Are there downsides?

The DMS800PV is large, so you will need a location that will accommodate it. There are most certainly more streamlined units out there, yet considering the DMS-800PV is both a DAC and streamer on a single chassis, it is acceptable. Also, it would be nice to have the option of an internal SSD drive, as the current cost and size of SSD drives make them a viable alternative to an external spinning or SSD drive. Having a built-in SSD drive feature pre-engineered by Cary Audio for the DMS-800 would ensure low noise, perfect compatibility and likely be included in the product firmware upgrades and support. The iOS app not rotating as you turn an Apple tablet, while not a showstopper, appears, at least to me, as something that can be addressed.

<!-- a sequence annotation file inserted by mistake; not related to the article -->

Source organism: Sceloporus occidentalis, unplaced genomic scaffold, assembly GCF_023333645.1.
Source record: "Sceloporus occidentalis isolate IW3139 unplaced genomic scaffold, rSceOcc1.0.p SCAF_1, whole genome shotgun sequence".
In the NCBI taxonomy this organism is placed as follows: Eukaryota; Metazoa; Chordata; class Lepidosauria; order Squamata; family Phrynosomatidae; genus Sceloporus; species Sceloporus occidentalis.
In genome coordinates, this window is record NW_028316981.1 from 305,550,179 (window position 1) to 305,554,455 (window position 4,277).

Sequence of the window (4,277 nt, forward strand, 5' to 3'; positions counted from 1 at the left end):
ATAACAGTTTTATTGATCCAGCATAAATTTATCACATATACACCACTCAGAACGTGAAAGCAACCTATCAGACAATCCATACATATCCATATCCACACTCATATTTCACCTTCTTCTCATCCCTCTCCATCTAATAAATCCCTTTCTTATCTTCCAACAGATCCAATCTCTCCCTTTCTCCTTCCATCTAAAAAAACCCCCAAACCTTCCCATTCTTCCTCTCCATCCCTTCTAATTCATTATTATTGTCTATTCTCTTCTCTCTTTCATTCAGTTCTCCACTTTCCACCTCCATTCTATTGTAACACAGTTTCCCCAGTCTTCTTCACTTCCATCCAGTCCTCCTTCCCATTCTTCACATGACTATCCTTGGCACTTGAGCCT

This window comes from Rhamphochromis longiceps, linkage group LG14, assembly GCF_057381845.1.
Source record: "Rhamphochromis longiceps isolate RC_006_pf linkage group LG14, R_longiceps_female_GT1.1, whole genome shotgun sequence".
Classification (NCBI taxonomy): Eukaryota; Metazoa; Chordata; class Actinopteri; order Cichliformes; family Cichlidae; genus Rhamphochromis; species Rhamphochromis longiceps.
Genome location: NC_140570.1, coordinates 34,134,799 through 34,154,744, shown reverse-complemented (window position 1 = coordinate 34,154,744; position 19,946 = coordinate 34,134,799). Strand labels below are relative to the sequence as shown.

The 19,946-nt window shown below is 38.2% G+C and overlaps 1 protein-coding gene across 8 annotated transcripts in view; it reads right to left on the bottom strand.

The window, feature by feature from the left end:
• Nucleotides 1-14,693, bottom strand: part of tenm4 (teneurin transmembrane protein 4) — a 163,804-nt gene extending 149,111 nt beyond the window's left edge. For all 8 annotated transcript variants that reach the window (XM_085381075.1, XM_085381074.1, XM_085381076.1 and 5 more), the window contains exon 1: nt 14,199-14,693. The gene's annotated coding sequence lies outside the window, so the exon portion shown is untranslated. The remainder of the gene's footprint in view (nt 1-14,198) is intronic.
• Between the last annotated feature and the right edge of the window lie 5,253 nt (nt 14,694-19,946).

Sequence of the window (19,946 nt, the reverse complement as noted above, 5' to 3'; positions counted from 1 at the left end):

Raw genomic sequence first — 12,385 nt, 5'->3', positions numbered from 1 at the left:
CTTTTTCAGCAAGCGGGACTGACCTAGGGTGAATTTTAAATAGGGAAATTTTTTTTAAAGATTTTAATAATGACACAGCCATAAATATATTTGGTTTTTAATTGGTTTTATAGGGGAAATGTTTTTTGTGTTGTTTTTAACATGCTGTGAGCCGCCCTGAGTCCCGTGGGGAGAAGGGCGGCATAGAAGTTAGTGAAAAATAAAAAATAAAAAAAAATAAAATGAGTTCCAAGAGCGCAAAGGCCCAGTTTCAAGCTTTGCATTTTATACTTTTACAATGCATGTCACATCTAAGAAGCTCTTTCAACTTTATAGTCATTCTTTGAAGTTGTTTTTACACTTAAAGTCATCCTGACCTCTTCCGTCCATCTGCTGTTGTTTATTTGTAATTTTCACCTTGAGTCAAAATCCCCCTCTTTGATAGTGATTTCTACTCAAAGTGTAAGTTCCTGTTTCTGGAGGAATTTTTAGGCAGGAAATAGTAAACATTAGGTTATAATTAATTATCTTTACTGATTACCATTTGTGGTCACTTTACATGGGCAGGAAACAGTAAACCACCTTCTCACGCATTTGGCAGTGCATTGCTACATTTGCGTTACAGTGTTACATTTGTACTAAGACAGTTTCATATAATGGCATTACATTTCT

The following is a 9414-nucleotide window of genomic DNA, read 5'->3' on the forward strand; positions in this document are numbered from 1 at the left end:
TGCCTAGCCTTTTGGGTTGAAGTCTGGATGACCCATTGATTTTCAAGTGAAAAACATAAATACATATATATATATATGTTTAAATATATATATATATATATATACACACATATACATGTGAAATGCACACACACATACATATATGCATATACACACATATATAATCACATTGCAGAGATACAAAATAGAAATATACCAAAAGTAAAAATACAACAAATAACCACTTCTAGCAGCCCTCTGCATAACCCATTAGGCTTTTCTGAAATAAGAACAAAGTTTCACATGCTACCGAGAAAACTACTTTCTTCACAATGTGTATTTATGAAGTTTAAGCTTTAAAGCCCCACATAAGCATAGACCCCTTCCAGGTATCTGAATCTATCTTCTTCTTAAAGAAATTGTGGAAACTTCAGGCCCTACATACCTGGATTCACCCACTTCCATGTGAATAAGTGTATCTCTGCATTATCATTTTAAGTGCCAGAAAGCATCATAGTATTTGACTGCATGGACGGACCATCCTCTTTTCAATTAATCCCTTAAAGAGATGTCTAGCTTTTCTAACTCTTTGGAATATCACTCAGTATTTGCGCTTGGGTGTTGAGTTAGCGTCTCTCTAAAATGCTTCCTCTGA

The DMS-800PV has made my music system significantly better, far exceeding my expectations in the area that matters most, musicality. Instead of getting more of the same, I am experiencing things in areas of dimension, impact, focus, and tonality that are at a level I have not experienced.  I am thoroughly enjoying listening to music, rediscovering so many wonderful recordings, and extremely satisfied with all the improvements in sound quality. Oh yeah, another advantage; The folks at Cary are first class. They care about their customers, quickly respond to emails, and help to make the buying experience special. For what you get, the price of the DMS-800PV is very reasonable, making it an audiophile bargain. It is a high-end player in the league with the big boys and easily holds its own. For me a game-changer, exceptionally musical, and from an iconic American brand. Highly recommended.